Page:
368 See Strickland, 466 U.S. at 694. This standard does not require that a “defendant show that counsel’s deficient conduct more likely than not altered the outcome in the case.” Id. at 693. At the same time, the Court has concluded that the “prejudice inquiry under Strickland applies to cases beyond those in which there was only “little or no mitigation evidence” presented. See Sears v. Upton, 561 U.S. 945, 955 (2010); Porter v. McCollum, 558 U.S. 30, 40 (2009) (evaluating the “totality of mitigating evidence” to conclude that there was “a reasonable probability that the advisory jury—and the sentencing judge—‘would have struck a different balance’” but for the counsel’s deficiencies). For a recent example of a criminal defendant who succeeded on the prejudice prong of the Strickland test, see Buck v. Davis, 580 U.S. ___, No. 15–8049, slip op. at 18–19 (2017) (holding that, in a case where the focus of a capital sentencing proceeding was on the defendant’s likelihood of recidivism, defense counsel had been ineffective by introducing racially charged testimony about the defendant’s future dangerousness, and “[r]easonable jurors might well have valued [the testimony] concerning the central question before them.”).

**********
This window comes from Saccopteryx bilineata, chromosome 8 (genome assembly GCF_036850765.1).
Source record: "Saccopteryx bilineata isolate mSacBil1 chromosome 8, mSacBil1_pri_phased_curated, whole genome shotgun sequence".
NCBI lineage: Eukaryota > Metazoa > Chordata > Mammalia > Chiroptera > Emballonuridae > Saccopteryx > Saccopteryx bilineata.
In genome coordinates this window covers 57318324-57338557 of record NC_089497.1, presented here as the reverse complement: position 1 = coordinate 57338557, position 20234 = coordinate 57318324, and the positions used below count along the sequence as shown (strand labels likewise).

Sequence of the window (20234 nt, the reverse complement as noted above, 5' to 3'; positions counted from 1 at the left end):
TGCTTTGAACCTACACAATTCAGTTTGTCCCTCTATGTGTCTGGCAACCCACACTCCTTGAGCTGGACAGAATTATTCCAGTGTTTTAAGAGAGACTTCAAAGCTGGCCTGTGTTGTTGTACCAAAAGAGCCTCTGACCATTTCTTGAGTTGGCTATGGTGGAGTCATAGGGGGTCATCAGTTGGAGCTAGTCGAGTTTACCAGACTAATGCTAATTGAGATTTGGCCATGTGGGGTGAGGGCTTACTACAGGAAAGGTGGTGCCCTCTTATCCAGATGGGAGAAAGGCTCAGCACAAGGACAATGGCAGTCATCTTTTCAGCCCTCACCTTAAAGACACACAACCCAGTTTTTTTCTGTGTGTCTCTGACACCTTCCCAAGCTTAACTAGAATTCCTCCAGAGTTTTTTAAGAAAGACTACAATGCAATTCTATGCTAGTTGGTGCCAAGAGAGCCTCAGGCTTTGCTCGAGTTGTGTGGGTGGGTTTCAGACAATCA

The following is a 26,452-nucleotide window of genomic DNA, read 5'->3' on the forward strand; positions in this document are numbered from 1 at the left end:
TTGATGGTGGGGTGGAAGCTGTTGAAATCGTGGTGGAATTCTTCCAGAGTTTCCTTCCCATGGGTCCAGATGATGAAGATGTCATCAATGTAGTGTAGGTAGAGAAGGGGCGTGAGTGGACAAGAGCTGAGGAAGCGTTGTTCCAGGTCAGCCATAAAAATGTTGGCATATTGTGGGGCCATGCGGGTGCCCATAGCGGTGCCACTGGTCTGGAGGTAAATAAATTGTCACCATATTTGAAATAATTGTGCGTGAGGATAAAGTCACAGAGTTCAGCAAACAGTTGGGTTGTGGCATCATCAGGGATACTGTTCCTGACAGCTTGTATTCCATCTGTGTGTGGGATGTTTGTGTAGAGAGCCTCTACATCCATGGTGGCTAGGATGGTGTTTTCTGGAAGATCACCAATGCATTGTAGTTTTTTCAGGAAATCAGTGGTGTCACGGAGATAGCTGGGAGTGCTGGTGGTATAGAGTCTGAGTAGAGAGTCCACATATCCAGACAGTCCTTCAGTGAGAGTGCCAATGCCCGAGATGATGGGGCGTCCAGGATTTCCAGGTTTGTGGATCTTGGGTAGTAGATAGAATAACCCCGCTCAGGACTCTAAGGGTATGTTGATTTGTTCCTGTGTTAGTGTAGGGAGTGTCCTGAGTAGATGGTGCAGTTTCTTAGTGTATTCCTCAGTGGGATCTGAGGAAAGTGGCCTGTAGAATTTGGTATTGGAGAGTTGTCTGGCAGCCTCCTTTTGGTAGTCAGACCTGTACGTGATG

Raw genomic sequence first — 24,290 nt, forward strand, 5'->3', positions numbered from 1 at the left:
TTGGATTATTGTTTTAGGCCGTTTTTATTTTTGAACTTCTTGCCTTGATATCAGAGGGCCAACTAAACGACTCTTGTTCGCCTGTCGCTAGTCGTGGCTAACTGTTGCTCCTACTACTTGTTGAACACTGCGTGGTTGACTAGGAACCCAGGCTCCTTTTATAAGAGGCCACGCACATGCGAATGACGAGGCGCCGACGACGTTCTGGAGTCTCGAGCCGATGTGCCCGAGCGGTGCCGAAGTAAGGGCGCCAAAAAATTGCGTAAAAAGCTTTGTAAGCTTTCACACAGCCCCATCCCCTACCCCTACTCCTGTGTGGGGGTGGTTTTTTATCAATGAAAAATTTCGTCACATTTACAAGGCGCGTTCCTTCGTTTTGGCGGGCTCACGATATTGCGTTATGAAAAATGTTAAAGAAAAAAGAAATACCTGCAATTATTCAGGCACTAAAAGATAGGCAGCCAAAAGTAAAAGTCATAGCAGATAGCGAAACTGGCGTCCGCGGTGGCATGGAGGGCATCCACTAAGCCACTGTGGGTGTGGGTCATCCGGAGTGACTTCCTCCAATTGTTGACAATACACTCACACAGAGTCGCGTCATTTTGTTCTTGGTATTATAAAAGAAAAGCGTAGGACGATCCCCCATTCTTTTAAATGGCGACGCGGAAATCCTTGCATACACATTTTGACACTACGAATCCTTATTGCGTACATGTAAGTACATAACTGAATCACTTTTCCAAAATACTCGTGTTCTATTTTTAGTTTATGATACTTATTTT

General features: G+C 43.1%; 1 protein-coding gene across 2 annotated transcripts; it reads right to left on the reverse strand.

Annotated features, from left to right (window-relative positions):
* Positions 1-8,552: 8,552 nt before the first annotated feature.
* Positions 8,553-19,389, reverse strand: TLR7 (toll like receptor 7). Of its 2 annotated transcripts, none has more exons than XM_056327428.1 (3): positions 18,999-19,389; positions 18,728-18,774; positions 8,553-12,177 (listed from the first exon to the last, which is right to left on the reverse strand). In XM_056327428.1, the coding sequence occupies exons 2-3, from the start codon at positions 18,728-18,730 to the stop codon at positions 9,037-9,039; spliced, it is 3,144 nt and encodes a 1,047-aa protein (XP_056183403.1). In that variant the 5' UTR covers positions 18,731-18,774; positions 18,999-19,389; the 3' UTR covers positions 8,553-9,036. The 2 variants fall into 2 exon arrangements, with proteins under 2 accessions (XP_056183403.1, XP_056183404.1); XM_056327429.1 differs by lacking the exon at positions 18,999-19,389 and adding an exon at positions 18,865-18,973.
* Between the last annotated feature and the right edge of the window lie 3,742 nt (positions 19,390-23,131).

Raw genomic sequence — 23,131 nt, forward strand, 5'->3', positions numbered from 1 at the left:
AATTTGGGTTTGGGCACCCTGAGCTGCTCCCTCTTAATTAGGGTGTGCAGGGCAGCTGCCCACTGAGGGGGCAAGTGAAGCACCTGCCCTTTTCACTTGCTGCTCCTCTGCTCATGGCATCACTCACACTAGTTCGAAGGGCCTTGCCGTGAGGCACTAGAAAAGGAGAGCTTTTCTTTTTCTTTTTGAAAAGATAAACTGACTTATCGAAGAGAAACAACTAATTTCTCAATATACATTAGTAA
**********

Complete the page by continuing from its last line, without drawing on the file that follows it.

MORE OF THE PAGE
369 See, e.g., Smith v. Spisak, 558 U.S. 139, 154–56 (2010). In Hill v. Lockhart, the Court applied the Strickland test to attorney decisions to accept a plea bargain, holding that a defendant must show a reasonable probability that, but for counsel’s errors, the defendant would not have pleaded guilty and would have insisted on going to trial. See 474 U.S. 52, 59 (1985). As a result, the prejudice question with respect to when a counsel’s deficient performance leads the defendant to accept a guilty plea rather than go to trial is not whether the trial would have resulted in a not guilty verdict. See Roe v. Flores-Ortega, 528 U.S. 470, 482–83 (2000). Instead, the issue is whether the defendant was prejudiced by the “denial of the entire judicial proceeding . . . to which he had a right.” Id. at 483. As a result, prejudice may be very difficult to prove if the defendant’s decision about going to trial turns on his prospects of success and those chances are affected by an attorney’s error. See Premo v. Moore, 562 U.S. 115, 118 (2011). However, when a defendant’s choice to accept a plea bargain has nothing to do with his chances of success at trial, such as if the defendant is primarily concerned with the respective consequences of a conviction after trial or by plea, a defendant can show prejudice by providing evidence contemporaneous with the acceptance of the plea that he would have rejected the plea if not for the erroneous advice of counsel. See Lee v. United States, 582 U.S. ___, No. 16–327, slip op. at 7–9 (2017) (holding that a defendant whose fear of deportation was the determinative factor in whether to accept a plea agreement could show prejudice resulting from his attorney’s erroneous advice that a felony charge would not lead to deportation even when a different result at trial was remote).